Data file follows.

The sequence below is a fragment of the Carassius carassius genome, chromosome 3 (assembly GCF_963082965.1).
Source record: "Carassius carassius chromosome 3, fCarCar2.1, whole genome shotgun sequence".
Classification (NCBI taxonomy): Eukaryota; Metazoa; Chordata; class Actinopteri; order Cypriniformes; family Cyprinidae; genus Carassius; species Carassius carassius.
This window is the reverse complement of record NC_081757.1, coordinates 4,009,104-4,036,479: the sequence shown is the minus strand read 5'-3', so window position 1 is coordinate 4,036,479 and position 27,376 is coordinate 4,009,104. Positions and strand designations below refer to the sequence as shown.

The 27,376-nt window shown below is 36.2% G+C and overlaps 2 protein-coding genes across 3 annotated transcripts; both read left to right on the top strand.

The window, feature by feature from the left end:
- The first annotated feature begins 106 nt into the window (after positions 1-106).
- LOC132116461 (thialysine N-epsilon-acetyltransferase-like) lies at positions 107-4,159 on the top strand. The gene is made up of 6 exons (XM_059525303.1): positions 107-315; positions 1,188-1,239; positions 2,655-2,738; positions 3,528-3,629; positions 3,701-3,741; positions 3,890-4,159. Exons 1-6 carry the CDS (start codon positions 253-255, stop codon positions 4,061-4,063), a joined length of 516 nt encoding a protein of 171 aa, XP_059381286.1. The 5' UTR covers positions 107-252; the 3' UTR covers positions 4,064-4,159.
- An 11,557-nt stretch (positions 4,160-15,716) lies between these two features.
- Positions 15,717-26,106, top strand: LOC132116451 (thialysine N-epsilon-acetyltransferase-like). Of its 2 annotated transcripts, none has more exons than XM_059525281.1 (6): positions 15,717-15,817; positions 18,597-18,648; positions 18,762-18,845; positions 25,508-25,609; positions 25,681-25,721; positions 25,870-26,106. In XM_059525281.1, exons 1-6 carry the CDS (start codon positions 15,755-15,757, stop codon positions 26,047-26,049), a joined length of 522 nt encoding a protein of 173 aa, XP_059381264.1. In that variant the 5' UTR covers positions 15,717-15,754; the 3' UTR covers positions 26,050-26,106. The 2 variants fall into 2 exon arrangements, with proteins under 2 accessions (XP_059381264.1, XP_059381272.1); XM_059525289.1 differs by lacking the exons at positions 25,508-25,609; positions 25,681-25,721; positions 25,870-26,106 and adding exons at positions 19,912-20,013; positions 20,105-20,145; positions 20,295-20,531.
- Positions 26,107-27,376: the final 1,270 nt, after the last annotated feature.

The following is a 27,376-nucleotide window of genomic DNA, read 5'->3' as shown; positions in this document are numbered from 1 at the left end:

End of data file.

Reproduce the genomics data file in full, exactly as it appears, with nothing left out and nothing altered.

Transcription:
The sequence below is a fragment of the Carassius carassius genome, chromosome 3 (assembly GCF_963082965.1).
Source record: "Carassius carassius chromosome 3, fCarCar2.1, whole genome shotgun sequence".
Classification (NCBI taxonomy): Eukaryota; Metazoa; Chordata; class Actinopteri; order Cypriniformes; family Cyprinidae; genus Carassius; species Carassius carassius.
This window is the reverse complement of record NC_081757.1, coordinates 4,009,104-4,036,479: the sequence shown is the minus strand read 5'-3', so window position 1 is coordinate 4,036,479 and position 27,376 is coordinate 4,009,104. Positions and strand designations below refer to the sequence as shown.

The 27,376-nt window shown below is 36.2% G+C and overlaps 2 protein-coding genes across 3 annotated transcripts; both read left to right on the top strand.

The window, feature by feature from the left end:
- The first annotated feature begins 106 nt into the window (after positions 1-106).
- LOC132116461 (thialysine N-epsilon-acetyltransferase-like) lies at positions 107-4,159 on the top strand. The gene is made up of 6 exons (XM_059525303.1): positions 107-315; positions 1,188-1,239; positions 2,655-2,738; positions 3,528-3,629; positions 3,701-3,741; positions 3,890-4,159. Exons 1-6 carry the CDS (start codon positions 253-255, stop codon positions 4,061-4,063), a joined length of 516 nt encoding a protein of 171 aa, XP_059381286.1. The 5' UTR covers positions 107-252; the 3' UTR covers positions 4,064-4,159.
- An 11,557-nt stretch (positions 4,160-15,716) lies between these two features.
- Positions 15,717-26,106, top strand: LOC132116451 (thialysine N-epsilon-acetyltransferase-like). Of its 2 annotated transcripts, none has more exons than XM_059525281.1 (6): positions 15,717-15,817; positions 18,597-18,648; positions 18,762-18,845; positions 25,508-25,609; positions 25,681-25,721; positions 25,870-26,106. In XM_059525281.1, exons 1-6 carry the CDS (start codon positions 15,755-15,757, stop codon positions 26,047-26,049), a joined length of 522 nt encoding a protein of 173 aa, XP_059381264.1. In that variant the 5' UTR covers positions 15,717-15,754; the 3' UTR covers positions 26,050-26,106. The 2 variants fall into 2 exon arrangements, with proteins under 2 accessions (XP_059381264.1, XP_059381272.1); XM_059525289.1 differs by lacking the exons at positions 25,508-25,609; positions 25,681-25,721; positions 25,870-26,106 and adding exons at positions 19,912-20,013; positions 20,105-20,145; positions 20,295-20,531.
- Positions 26,107-27,376: the final 1,270 nt, after the last annotated feature.

The following is a 27,376-nucleotide window of genomic DNA, read 5'->3' as shown; positions in this document are numbered from 1 at the left end: